CGTN’s Roee Ruttenberg spoke with Michael Shifter, president of Inter-American Dialogue, about US-Mexico trade relations after Andrés Manuel Lopez Obrador visited the United States for a meeting with President Donald Trump.
Comments by Michael Shifter:
“There are minor differences [between NAFTA and USMCA]. Essentially, [USMCA] is dressed up to show that it is a new deal, but most experts who analyzed the technical details see that it’s very similar to NAFTA. There are some changes to some of the rules of origin, some of the labor provisions, obviously it has been updated for the digital economy since NAFTA came together in the 1990s when we were not thinking of the digital factor,[…] but it is not so different from NAFTA.”
“This new deal has a lot more monitoring of protection of labor rights in Mexico, and that was a demand the Democrats had in order to get Democratic support for this in Congress. That is not something that the Mexican government really likes. The US was looking for a different sunset clause so that this wouldn’t be as long as the Mexicans wanted it. The sunset close is now 16 years and they wanted a shorter sunset clause. So there were some things on the margins that each of the governments were not happy with but essentially there were not huge differences from the previous trade agreement.”
“The polls show that the Mexicans have a favorable view towards this deal. The big mistake with NAFTA, and I hope it is not repeated with this deal, is to oversell it. This is a trade deal, trade did increase significantly after NAFTA, trade will continue with this deal, but it is not going to resolve the fundamental economic problems in Mexico. Mexico, according to the IMF, is going to shrink by 10.5%. There are profound problems that have been exacerbated by the pandemic, and nobody should have any illusions that this is going to solve those problems. For that, you need different policies on investment and other issues that we haven’t seen yet in the Lopez Obrador government. Still, the polls show that USMCA is favorably viewed by most Mexicans.”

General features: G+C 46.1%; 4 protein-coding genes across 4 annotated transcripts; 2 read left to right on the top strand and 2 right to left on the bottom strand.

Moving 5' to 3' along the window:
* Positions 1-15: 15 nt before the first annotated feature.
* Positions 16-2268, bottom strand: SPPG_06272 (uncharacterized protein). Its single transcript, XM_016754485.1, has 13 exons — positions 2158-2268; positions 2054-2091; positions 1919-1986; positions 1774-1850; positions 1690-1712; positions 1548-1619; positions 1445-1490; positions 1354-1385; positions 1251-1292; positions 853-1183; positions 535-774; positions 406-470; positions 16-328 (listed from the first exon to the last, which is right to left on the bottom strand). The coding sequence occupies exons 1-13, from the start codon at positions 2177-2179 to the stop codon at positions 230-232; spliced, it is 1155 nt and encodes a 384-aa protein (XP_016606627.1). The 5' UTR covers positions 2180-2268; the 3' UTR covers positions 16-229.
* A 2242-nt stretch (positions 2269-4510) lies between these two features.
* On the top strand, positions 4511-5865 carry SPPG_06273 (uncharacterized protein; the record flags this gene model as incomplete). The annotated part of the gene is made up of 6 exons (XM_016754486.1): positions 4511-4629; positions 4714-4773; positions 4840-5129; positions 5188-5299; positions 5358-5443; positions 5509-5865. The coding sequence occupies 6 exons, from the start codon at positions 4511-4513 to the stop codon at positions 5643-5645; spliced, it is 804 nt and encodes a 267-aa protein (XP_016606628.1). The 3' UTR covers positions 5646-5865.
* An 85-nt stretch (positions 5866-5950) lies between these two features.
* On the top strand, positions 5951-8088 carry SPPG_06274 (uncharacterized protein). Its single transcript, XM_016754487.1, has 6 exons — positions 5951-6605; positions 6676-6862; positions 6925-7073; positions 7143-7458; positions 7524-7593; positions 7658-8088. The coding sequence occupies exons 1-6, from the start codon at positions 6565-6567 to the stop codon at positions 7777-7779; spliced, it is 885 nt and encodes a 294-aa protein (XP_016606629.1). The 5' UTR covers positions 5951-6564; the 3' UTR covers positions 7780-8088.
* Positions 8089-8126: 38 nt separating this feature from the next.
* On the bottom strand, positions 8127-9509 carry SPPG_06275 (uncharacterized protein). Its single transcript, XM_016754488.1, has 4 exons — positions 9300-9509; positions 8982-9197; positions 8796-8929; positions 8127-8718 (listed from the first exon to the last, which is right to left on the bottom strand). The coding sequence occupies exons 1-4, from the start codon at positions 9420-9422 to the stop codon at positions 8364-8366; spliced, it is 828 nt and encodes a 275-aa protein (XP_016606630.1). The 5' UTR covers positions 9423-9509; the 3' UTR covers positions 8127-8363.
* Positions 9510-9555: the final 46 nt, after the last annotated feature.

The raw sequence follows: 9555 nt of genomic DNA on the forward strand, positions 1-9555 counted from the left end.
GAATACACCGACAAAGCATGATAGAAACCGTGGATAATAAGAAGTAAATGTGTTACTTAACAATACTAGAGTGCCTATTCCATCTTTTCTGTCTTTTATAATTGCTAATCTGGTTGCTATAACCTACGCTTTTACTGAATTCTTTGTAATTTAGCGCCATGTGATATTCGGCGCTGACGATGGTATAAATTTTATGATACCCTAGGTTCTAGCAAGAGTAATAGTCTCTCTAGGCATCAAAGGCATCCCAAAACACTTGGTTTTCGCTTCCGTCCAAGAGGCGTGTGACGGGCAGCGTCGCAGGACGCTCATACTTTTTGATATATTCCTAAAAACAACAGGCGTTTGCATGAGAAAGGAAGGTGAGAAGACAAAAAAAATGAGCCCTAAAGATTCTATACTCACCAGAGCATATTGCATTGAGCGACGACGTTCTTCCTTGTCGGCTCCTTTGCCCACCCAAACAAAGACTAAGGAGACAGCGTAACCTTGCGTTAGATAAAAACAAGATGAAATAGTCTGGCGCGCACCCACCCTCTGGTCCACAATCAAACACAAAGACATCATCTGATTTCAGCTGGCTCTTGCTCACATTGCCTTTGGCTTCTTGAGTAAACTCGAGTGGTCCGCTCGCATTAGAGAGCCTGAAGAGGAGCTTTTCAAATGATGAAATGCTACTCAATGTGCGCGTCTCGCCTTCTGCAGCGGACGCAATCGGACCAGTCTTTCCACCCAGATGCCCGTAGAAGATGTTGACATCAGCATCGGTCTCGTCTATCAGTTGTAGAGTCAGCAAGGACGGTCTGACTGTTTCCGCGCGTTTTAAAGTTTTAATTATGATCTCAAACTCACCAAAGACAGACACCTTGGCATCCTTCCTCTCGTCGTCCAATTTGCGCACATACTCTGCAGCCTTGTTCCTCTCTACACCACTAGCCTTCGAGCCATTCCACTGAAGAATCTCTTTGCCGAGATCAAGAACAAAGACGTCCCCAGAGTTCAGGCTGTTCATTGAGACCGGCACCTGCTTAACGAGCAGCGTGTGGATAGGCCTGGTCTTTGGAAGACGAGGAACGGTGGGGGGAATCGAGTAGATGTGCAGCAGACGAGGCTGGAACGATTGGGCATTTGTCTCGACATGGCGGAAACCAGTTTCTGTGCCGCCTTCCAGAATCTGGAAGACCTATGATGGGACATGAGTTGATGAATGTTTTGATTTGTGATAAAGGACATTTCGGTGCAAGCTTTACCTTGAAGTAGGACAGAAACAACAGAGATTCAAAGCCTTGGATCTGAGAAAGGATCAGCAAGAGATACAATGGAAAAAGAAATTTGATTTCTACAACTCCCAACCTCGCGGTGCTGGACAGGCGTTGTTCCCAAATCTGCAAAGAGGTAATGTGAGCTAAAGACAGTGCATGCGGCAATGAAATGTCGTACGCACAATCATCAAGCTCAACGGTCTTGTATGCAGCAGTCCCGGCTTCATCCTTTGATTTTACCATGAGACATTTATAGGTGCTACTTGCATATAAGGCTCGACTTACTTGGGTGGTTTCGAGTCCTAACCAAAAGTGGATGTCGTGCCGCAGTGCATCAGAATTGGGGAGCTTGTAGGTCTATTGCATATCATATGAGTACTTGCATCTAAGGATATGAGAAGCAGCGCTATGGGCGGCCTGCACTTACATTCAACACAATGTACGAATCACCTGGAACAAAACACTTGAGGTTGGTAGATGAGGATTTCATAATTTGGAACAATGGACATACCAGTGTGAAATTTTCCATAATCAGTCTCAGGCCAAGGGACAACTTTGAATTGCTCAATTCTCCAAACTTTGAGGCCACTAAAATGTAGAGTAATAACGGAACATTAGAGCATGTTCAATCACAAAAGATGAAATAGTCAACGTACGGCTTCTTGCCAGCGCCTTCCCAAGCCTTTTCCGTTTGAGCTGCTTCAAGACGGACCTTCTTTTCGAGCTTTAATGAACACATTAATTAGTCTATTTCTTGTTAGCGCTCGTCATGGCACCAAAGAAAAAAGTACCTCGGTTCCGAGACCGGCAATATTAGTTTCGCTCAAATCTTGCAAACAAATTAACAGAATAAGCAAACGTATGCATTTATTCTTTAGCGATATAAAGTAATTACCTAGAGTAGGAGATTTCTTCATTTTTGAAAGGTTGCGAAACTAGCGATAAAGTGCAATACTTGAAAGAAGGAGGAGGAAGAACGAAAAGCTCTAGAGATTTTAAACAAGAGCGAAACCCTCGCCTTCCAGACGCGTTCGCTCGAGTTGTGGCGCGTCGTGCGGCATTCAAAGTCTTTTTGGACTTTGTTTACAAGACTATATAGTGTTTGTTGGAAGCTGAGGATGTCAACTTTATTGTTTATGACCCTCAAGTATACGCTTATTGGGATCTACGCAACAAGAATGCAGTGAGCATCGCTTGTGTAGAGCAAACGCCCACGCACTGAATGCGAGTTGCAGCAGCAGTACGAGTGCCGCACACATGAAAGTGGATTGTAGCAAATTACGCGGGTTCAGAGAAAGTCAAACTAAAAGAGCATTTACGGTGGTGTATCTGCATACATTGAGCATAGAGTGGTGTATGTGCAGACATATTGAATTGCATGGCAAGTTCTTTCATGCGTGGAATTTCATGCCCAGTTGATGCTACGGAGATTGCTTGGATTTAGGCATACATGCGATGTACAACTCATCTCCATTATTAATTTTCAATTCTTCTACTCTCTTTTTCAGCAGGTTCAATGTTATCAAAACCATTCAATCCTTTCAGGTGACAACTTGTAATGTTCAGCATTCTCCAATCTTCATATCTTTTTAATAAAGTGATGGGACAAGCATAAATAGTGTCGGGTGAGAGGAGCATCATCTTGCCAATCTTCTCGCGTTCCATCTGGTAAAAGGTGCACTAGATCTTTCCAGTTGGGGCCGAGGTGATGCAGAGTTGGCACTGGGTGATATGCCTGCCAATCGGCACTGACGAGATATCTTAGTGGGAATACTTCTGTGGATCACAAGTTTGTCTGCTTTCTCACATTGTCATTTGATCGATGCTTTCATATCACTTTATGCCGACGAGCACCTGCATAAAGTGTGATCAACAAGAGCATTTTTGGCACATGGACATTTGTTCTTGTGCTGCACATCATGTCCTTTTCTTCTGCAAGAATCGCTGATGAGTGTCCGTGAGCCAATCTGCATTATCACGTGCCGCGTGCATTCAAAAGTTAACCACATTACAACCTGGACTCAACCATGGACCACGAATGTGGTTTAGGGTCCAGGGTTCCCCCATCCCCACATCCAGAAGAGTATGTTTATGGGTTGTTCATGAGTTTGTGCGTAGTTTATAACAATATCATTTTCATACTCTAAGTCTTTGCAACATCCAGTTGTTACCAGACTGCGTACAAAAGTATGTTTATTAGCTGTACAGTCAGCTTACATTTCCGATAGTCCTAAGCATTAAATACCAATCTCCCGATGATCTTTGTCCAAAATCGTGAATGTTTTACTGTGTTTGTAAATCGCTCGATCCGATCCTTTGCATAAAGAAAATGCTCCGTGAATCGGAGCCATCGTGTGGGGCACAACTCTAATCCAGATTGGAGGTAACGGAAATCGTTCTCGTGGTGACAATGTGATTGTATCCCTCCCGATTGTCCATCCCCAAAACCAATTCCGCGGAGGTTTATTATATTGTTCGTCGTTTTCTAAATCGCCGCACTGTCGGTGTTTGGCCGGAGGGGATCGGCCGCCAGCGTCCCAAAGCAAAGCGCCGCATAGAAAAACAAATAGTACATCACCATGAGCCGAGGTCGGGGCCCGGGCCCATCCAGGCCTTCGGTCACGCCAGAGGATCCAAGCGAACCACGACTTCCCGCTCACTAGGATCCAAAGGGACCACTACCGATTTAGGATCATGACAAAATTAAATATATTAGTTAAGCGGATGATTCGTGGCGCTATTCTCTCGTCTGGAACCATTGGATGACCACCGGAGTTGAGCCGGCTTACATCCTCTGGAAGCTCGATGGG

“Most Mexicans think that AMLO should have said more [in his meeting with Trump]. I think this has been part of President Trump’s message, which has been very aggressive towards Mexican immigrants and also Mexico since he announced his candidacy for the presidency five years ago, and I think many Mexicans feel offended. It is interesting that the polls show that the Mexican views towards the United States have become more favorable, but President Trump himself is not well-liked in Mexico. […] Because the meeting was so amicable between the two, I think President Trump will use this to his political advantage in this campaign. He is going to exploit this for his political advantage as the campaign moves forward.”
“[Canada’s absence from this meeting] was significant. This is a North American deal, not a US-Mexico deal. Prime Minister Trudeau didn’t come because of the pandemic and because of the fear that the Trump administration is going to put aluminum tariffs on Canada. There is some tension and unease there.”